Drinking cola over multiple months may result in memory impairment and oxidative stress in the brain, according to a new study carried out on rats. The researchers, from University of Southern Santa Catarina in Brazil, found that markers of biological stress were significantly increased in the brains of rats after 68 days of drinking cola-based soft drinks, which had knock-on implications for behavior.
The research was published in Experimental Gerontology.
A team of researchers aimed to understand how the drinks may affect the brains of rodents in a controlled lab environment. Previous research has implicated high consumption with increased risk of disease and cognitive decline.
Rats were assigned into two groups. One drank soft drinks to their heart’s content but with access to water if wanted, while the other control group just drank water. They were kept on this cycle for 67 days, and killed on the 68th day to analyze their brain tissue. Before they were slaughtered, the rats were also subjected to a number of maze tests that evaluates spacial memory and behavior, to identify any differences between the soft drink and control groups.
In the young rats (2 and 8 months old), the soft drinks caused memory impairments and resulted in lower scores on the maze tests, though this effect was not seen in the older rats. Upon tissue analysis, higher levels of oxidative stress markers were discovered in the cola-drinking rats of all ages, suggesting biological changes were happening, but the younger rats were more susceptible to behavior changes as a result.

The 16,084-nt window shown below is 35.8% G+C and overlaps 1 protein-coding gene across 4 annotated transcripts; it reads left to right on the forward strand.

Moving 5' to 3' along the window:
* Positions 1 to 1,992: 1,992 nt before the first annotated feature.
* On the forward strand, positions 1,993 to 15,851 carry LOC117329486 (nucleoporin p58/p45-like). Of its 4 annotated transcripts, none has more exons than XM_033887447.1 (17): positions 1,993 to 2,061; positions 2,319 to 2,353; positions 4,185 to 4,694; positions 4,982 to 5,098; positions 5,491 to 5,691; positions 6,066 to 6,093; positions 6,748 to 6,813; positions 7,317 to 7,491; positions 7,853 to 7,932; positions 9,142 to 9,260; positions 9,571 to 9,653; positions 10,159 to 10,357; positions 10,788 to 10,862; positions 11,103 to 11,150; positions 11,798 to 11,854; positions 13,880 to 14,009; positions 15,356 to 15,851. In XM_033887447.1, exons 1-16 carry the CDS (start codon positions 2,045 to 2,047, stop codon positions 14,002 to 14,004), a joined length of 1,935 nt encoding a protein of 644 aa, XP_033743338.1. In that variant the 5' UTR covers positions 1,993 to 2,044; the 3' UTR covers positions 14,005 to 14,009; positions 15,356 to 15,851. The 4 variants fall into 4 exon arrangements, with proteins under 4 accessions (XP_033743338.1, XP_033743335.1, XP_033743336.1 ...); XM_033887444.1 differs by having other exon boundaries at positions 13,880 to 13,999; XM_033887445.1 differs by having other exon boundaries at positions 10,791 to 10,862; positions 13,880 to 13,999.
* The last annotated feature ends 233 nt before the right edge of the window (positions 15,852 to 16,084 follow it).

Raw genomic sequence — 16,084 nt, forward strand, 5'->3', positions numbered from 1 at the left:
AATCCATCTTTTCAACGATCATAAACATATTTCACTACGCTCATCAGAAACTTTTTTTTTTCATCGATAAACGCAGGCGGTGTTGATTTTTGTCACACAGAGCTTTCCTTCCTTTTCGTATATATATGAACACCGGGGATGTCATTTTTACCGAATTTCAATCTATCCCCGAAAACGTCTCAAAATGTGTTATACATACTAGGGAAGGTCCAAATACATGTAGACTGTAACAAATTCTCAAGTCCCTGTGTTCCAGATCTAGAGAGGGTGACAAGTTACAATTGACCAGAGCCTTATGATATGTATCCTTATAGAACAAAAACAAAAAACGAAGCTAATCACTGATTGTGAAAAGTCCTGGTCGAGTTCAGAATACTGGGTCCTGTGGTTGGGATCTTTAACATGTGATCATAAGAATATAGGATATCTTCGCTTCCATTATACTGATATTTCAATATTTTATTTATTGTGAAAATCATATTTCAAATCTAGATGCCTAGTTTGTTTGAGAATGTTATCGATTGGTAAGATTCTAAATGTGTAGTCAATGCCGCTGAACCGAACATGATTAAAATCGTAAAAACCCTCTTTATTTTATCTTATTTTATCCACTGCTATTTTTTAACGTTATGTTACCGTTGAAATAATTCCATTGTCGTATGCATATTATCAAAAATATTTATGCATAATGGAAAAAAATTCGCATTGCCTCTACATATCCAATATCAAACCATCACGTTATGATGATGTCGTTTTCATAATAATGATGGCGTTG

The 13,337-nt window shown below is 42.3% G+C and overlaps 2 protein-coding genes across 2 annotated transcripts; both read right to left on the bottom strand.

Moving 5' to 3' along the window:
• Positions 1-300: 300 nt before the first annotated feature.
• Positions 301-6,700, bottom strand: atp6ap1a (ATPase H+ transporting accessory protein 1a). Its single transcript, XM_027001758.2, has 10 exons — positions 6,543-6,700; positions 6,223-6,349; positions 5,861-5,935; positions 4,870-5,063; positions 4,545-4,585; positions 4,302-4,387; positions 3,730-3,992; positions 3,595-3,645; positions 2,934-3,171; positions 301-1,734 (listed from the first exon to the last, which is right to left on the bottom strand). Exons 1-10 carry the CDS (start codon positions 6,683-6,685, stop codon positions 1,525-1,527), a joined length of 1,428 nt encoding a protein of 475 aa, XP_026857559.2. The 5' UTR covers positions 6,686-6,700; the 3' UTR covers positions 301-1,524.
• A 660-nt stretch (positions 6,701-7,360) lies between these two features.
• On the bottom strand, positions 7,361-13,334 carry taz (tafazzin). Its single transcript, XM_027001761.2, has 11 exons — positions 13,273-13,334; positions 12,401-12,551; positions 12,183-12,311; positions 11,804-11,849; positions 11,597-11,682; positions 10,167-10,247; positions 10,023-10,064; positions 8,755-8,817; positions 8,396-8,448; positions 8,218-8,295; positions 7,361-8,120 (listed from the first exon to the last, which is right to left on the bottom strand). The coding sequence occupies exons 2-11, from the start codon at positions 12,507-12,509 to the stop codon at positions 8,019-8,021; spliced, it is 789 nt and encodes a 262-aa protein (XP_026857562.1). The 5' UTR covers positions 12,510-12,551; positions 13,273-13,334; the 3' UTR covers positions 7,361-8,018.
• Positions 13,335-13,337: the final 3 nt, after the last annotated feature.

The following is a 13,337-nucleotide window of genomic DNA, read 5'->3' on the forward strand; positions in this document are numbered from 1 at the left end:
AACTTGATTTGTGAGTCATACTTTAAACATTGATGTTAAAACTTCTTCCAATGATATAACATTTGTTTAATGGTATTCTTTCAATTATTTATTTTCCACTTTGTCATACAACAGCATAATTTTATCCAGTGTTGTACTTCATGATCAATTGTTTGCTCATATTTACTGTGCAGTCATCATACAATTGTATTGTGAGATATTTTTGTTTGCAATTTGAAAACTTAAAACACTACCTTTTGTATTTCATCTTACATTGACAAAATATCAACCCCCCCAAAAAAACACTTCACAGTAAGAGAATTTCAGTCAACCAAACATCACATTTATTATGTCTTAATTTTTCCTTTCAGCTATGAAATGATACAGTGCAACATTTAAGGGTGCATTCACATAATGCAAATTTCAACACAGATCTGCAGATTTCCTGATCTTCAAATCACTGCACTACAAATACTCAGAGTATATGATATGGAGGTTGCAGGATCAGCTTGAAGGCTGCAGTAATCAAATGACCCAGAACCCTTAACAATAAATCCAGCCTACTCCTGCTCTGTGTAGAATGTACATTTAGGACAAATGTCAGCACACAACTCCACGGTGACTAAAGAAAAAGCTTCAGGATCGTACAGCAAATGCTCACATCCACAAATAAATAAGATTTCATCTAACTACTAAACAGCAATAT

The findings are in line with previous research that suggests soft drink intake is associated with neurodegeneration and cognitive impairments, with higher levels of oxidative stress also strongly linked with an increased risk of dementia.
While high-sugar diets have been linked to similar results, the rats drinking soft drinks did not show higher levels of blood glucose, indicating some other mechanism may be at play here.
The authors recognize that there may be differences between sexes, and only male rats were tested in this study. Future experiments should use both sexes and look for any differences, as males and females often respond differently to dietary risk factors including high sugar intake.
So, while we don’t necessarily know if the effects are similar in humans just yet, it may be time to put down the can of coke and settle for some good ol’ fashioned, non-brain-melting water.